Marianao was where I began my Cuba journey. This is where my host, Eileen, lives; a university graduate whom I found through a homestay website. You are the only foreigner here, she kept telling me as she showed me around the neighborhood where people asked me to capture their smiles. She told me about the challenges of making a living in Cuba as part of the young generation. To sustain a living with the basics, job-hopping and hosting travelers is what she does.
My first night ended in a wash with a bucket, lying on the mattress Eileen put down for me, restless. As much as I was grateful for her friendliness…. where were all the rainbow bubble cars and colonial bricks? Maybe I should move up the date of my flight home…
The Spanish I learnt in a course at the University of Havana was not as strong and sure as the reply given by the orientation staff when we asked about the lifting of the blockade. Disconnected, backwards, maybe that is how people from outside think of Cuba. But we are content. It would not be better if you walk down Havana seeing three tourists and one Cuban. We know this is not a perfect society or government but there’s no perfection. Blockade or not, we don’t care. They are living a life built of money and things, but we enjoy a life with values and people we care about. The pride in being a Cuban made me want to applaud, yet another part of me thought about Eileen… the generation without revolution.
Havana is a city made for walking. Explore a new corner every day with the intense kiss of the sun. People chill in the doorways. Strings sliding from a balcony to a street vendor next to his fruit wheelbarrow for trades. He hugs his pal who has trays of two dozen eggs in his hands and is almost brushed by a bicitaxi. ‘Taxi? Taxi?” he asks you, as you finally withdraw yourself from the peeling facade of a colonial building on which stands a man with a cigar on the balcony, waving.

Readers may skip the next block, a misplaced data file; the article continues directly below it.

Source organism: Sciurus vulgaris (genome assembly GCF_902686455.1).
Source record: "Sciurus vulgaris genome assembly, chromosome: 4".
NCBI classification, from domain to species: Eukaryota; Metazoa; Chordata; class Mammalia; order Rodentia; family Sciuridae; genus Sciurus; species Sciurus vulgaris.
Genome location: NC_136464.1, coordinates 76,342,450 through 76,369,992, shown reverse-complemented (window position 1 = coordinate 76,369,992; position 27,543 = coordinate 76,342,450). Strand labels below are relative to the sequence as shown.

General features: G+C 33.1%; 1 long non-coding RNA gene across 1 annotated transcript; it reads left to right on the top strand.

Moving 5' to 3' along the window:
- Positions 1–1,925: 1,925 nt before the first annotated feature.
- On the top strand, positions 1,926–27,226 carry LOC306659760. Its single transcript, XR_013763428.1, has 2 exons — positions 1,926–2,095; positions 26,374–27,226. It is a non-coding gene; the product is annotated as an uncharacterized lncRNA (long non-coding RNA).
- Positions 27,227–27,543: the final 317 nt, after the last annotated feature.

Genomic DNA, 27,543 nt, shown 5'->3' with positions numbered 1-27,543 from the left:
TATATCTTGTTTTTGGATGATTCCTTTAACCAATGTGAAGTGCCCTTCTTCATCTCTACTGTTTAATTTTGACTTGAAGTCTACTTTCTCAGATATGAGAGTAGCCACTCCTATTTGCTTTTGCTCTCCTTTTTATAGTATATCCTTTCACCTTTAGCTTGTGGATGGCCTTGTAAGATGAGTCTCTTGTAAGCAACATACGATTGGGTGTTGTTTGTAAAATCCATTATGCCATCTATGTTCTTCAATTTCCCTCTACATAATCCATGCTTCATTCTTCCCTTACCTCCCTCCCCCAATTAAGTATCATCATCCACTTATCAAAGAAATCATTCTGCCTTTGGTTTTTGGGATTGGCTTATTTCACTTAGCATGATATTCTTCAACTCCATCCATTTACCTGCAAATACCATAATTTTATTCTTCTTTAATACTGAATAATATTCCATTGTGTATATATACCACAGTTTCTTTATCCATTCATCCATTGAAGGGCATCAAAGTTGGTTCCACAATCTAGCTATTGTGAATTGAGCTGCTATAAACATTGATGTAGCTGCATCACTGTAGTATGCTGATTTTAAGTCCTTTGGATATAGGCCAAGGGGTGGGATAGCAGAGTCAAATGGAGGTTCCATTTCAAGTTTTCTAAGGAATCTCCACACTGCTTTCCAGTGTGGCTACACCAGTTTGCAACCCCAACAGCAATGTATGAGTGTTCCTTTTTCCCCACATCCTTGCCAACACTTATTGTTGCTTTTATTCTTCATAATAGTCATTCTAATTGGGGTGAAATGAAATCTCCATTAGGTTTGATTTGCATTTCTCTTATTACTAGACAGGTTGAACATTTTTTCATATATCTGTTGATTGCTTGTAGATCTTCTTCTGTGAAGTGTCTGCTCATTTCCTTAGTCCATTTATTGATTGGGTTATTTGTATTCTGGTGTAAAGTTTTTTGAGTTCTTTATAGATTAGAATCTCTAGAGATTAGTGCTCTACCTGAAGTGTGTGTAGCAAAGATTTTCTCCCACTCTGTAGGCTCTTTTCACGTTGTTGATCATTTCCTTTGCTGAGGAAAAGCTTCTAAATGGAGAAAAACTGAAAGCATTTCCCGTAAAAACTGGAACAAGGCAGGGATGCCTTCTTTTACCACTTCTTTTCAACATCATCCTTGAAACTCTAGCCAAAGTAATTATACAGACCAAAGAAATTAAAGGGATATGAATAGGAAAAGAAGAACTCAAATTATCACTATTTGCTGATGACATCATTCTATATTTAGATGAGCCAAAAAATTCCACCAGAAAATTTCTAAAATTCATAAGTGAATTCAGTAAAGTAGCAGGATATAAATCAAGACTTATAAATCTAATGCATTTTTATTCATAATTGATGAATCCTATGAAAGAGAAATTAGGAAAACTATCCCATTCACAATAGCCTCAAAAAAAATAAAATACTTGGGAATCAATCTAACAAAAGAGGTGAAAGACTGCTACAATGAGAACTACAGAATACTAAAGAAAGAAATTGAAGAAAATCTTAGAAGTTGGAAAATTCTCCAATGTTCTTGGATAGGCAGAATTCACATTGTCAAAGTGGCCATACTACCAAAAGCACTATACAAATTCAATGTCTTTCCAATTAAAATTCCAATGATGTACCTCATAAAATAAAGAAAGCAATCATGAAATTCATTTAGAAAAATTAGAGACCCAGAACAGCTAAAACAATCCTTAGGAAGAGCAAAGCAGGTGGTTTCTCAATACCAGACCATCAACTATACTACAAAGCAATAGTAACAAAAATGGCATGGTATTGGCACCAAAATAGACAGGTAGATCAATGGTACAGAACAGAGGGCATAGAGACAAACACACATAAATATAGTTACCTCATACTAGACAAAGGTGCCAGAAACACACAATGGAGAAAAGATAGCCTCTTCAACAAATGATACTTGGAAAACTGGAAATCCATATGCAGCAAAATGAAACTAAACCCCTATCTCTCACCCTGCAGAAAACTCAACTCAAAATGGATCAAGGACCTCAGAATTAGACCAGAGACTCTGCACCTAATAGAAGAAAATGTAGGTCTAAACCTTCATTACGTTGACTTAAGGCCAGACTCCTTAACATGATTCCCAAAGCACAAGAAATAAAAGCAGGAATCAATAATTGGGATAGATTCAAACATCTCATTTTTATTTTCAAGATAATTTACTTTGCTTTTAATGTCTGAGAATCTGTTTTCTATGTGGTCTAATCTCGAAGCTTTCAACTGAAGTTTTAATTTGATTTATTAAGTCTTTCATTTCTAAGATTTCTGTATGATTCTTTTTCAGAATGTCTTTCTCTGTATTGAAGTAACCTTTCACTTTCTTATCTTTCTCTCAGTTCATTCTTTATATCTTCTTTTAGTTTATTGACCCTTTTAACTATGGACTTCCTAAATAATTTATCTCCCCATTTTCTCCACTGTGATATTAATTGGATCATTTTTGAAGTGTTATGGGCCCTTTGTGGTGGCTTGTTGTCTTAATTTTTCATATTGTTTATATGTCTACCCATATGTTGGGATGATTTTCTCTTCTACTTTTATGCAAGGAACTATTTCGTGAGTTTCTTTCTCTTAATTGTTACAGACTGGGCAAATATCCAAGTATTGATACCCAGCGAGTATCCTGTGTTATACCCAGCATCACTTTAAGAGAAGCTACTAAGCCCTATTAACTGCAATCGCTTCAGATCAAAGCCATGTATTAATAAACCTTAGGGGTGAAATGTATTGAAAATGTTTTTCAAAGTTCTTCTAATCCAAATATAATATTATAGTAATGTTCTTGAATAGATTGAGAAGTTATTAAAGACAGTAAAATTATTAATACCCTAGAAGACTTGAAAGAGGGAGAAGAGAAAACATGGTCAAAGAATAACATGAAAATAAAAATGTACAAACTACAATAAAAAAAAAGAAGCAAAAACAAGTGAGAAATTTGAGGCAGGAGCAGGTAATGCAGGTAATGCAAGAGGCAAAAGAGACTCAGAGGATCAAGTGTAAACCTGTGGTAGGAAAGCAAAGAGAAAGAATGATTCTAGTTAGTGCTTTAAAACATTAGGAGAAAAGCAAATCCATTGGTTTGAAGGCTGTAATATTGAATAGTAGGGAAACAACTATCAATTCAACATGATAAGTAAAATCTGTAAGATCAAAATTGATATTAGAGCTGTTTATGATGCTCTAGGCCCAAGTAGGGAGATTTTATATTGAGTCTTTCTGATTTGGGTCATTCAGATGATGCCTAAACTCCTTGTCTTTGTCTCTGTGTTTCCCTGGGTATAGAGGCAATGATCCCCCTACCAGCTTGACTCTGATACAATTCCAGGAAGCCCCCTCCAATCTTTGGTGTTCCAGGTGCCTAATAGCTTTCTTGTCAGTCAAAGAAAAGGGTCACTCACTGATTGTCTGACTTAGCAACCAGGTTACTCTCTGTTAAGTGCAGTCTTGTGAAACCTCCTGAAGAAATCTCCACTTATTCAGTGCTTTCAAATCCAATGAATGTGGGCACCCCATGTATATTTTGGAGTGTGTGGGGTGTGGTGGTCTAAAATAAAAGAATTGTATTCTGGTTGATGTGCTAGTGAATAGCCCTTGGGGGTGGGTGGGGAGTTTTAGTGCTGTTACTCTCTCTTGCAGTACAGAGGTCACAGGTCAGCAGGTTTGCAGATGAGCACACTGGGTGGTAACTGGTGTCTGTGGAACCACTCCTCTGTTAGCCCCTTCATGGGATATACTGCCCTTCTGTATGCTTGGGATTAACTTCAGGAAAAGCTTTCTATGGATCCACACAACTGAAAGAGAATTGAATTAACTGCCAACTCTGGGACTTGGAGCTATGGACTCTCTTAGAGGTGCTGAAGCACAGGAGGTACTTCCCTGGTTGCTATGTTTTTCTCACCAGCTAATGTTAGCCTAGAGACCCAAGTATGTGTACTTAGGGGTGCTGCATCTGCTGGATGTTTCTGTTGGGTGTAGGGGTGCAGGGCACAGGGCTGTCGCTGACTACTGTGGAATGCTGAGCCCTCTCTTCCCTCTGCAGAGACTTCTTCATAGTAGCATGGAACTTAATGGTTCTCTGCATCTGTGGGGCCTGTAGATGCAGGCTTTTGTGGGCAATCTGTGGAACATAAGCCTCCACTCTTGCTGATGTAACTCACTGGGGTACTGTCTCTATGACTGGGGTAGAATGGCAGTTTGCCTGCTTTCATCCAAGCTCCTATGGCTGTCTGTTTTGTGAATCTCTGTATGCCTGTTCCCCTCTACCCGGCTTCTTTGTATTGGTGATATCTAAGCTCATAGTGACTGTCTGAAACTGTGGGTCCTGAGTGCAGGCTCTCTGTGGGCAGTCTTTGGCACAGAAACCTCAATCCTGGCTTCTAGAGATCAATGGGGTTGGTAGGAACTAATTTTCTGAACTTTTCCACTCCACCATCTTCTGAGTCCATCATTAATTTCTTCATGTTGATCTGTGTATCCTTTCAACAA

My penchant for truck (camion) rides meant I decided to take one from Havana to wherever it went. Camagüey it was. First-night-surprises are my specialty. The camion broke down halfway. Two hours later, with assistance from the police, we got onto another bus and another one later. I didn’t mind the delay of the ride, but instead found the night entertaining, with a mini-campfire we made on the highway and jokes in Spanish that I didn’t understand.
During the time I spent in Santiago De Cuba, I was referred by Best Programs as an intern for a local NGO, Asociación Hermanos Saíz, who was working on a documentary of a Cuban painter. I was blessed to be invited to his studio and home for a stay to meet his family who were so warm and caring. Alexei showed the importance of his family which is the core of his life. This was eye-opening for me as it is a tradition from my birthplace that has faded with time.
The feeling of familial love and care was a recurring aspect of my visit to the east of Cuba.